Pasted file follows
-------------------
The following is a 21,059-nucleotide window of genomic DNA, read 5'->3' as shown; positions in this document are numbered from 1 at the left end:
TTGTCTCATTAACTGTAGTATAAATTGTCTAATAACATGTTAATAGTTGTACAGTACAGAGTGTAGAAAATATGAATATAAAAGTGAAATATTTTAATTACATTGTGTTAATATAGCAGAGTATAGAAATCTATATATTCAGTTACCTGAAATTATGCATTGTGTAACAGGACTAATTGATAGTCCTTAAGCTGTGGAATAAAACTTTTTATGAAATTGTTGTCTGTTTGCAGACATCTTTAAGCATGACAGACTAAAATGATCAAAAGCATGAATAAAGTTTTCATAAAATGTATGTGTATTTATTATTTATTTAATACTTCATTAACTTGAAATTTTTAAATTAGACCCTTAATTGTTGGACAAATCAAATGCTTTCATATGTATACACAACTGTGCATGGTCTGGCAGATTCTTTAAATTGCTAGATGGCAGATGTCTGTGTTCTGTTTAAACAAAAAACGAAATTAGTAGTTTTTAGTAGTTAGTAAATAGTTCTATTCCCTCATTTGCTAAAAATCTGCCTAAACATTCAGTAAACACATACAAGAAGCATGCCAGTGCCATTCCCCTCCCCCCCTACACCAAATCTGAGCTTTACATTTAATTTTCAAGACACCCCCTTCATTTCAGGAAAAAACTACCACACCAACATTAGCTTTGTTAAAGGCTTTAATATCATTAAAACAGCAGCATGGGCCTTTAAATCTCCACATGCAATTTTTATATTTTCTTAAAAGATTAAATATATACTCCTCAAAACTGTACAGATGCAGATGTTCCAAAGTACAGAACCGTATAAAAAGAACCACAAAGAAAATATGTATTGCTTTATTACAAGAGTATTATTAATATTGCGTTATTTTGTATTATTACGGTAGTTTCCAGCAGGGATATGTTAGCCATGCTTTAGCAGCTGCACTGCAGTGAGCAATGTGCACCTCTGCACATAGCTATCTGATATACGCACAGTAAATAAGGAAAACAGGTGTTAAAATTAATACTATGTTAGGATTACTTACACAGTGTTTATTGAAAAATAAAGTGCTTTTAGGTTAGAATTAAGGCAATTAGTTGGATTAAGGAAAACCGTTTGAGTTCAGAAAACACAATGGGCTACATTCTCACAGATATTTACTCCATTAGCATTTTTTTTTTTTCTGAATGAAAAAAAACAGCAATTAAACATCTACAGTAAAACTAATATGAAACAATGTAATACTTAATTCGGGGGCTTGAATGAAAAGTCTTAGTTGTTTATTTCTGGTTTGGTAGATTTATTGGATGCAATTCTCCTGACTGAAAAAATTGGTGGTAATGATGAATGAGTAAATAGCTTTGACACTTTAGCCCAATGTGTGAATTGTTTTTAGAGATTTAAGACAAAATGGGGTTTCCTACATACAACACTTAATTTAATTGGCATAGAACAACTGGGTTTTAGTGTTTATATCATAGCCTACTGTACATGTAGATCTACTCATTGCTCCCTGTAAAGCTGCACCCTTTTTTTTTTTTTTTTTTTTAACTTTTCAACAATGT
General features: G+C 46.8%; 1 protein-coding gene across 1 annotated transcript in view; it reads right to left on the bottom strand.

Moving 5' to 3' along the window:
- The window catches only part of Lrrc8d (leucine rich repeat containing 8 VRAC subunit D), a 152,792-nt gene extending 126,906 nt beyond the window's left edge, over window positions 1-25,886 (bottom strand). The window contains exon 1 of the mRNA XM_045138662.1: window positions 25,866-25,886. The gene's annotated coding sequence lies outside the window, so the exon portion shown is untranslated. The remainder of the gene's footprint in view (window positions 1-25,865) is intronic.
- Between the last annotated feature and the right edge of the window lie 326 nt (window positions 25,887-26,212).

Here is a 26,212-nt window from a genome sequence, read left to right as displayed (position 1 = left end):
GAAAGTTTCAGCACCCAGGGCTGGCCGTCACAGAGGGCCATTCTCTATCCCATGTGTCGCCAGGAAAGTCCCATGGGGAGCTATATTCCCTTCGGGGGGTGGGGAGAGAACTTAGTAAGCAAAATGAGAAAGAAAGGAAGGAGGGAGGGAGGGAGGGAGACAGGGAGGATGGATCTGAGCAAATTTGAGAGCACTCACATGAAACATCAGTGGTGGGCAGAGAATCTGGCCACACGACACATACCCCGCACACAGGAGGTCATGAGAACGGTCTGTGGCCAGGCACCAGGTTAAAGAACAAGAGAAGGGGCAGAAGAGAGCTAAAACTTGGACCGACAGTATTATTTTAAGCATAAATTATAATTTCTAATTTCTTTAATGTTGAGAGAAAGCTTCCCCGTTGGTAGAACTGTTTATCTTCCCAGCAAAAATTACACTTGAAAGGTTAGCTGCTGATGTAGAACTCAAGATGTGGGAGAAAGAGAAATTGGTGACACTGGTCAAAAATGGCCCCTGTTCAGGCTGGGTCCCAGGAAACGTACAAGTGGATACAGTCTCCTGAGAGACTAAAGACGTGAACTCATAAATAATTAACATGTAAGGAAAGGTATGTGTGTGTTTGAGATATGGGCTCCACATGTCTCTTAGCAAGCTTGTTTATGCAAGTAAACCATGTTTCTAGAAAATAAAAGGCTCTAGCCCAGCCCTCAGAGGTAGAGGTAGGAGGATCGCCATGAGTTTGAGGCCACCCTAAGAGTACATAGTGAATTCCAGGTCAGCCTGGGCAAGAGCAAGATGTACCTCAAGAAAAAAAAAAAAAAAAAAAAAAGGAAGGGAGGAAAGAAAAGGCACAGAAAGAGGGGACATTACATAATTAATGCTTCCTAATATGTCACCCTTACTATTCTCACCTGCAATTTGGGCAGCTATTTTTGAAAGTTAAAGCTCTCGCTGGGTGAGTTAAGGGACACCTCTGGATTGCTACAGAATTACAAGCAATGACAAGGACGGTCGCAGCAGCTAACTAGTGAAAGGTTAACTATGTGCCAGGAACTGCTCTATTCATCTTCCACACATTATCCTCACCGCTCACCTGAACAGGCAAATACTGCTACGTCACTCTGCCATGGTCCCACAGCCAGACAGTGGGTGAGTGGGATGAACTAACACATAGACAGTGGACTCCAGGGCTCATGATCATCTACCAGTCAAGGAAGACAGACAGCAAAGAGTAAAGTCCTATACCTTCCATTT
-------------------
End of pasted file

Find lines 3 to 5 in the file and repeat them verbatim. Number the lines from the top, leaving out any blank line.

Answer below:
General features: G+C 46.8%; 1 protein-coding gene across 1 annotated transcript in view; it reads right to left on the bottom strand.

Moving 5' to 3' along the window:
- The window catches only part of Lrrc8d (leucine rich repeat containing 8 VRAC subunit D), a 152,792-nt gene extending 126,906 nt beyond the window's left edge, over window positions 1-25,886 (bottom strand). The window contains exon 1 of the mRNA XM_045138662.1: window positions 25,866-25,886. The gene's annotated coding sequence lies outside the window, so the exon portion shown is untranslated. The remainder of the gene's footprint in view (window positions 1-25,865) is intronic.